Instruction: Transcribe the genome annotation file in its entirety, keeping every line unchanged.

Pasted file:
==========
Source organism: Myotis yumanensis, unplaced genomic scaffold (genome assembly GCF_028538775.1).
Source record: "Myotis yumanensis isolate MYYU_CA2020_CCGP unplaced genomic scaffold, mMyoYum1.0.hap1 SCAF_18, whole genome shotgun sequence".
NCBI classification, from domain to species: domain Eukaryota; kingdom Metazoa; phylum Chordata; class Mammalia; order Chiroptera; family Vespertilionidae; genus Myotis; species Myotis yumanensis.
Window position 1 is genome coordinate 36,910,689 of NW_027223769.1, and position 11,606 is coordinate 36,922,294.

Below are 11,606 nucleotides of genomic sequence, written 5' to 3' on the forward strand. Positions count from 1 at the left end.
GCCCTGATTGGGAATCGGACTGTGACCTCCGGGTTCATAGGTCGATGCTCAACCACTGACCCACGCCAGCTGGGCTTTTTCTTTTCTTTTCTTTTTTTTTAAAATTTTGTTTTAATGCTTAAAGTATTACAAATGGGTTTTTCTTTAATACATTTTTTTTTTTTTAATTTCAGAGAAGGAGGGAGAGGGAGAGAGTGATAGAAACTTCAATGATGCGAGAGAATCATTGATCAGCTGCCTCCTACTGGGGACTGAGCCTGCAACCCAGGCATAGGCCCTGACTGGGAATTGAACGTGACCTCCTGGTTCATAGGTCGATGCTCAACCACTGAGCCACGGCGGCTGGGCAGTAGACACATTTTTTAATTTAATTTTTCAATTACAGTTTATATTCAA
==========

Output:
Source organism: Myotis yumanensis, unplaced genomic scaffold (genome assembly GCF_028538775.1).
Source record: "Myotis yumanensis isolate MYYU_CA2020_CCGP unplaced genomic scaffold, mMyoYum1.0.hap1 SCAF_18, whole genome shotgun sequence".
NCBI classification, from domain to species: domain Eukaryota; kingdom Metazoa; phylum Chordata; class Mammalia; order Chiroptera; family Vespertilionidae; genus Myotis; species Myotis yumanensis.
Window position 1 is genome coordinate 36,910,689 of NW_027223769.1, and position 11,606 is coordinate 36,922,294.

Below are 11,606 nucleotides of genomic sequence, written 5' to 3' on the forward strand. Positions count from 1 at the left end.
GCCCTGATTGGGAATCGGACTGTGACCTCCGGGTTCATAGGTCGATGCTCAACCACTGACCCACGCCAGCTGGGCTTTTTCTTTTCTTTTCTTTTTTTTTAAAATTTTGTTTTAATGCTTAAAGTATTACAAATGGGTTTTTCTTTAATACATTTTTTTTTTTTTAATTTCAGAGAAGGAGGGAGAGGGAGAGAGTGATAGAAACTTCAATGATGCGAGAGAATCATTGATCAGCTGCCTCCTACTGGGGACTGAGCCTGCAACCCAGGCATAGGCCCTGACTGGGAATTGAACGTGACCTCCTGGTTCATAGGTCGATGCTCAACCACTGAGCCACGGCGGCTGGGCAGTAGACACATTTTTTAATTTAATTTTTCAATTACAGTTTATATTCAA